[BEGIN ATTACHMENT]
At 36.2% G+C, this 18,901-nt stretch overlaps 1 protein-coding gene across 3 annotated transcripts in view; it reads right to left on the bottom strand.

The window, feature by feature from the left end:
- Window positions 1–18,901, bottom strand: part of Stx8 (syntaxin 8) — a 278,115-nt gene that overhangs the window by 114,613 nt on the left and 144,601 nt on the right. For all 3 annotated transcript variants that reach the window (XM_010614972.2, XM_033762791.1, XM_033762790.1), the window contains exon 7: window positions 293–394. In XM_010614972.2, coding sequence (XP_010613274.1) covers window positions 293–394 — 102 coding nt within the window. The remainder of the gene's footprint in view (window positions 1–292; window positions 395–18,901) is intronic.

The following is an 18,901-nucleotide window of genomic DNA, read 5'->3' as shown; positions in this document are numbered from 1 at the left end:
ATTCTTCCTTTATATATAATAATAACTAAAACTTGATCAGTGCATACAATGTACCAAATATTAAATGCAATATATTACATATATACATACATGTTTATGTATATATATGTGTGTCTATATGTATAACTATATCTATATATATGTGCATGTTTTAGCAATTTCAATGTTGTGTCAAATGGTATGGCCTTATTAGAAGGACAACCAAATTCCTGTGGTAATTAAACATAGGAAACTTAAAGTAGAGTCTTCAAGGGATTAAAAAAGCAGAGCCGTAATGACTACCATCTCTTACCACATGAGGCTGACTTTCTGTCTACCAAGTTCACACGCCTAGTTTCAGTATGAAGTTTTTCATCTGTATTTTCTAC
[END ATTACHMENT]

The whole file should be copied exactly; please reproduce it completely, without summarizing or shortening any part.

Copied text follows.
At 36.2% G+C, this 18,901-nt stretch overlaps 1 protein-coding gene across 3 annotated transcripts in view; it reads right to left on the bottom strand.

The window, feature by feature from the left end:
- Window positions 1–18,901, bottom strand: part of Stx8 (syntaxin 8) — a 278,115-nt gene that overhangs the window by 114,613 nt on the left and 144,601 nt on the right. For all 3 annotated transcript variants that reach the window (XM_010614972.2, XM_033762791.1, XM_033762790.1), the window contains exon 7: window positions 293–394. In XM_010614972.2, coding sequence (XP_010613274.1) covers window positions 293–394 — 102 coding nt within the window. The remainder of the gene's footprint in view (window positions 1–292; window positions 395–18,901) is intronic.

The following is an 18,901-nucleotide window of genomic DNA, read 5'->3' as shown; positions in this document are numbered from 1 at the left end:
ATTCTTCCTTTATATATAATAATAACTAAAACTTGATCAGTGCATACAATGTACCAAATATTAAATGCAATATATTACATATATACATACATGTTTATGTATATATATGTGTGTCTATATGTATAACTATATCTATATATATGTGCATGTTTTAGCAATTTCAATGTTGTGTCAAATGGTATGGCCTTATTAGAAGGACAACCAAATTCCTGTGGTAATTAAACATAGGAAACTTAAAGTAGAGTCTTCAAGGGATTAAAAAAGCAGAGCCGTAATGACTACCATCTCTTACCACATGAGGCTGACTTTCTGTCTACCAAGTTCACACGCCTAGTTTCAGTATGAAGTTTTTCATCTGTATTTTCTAC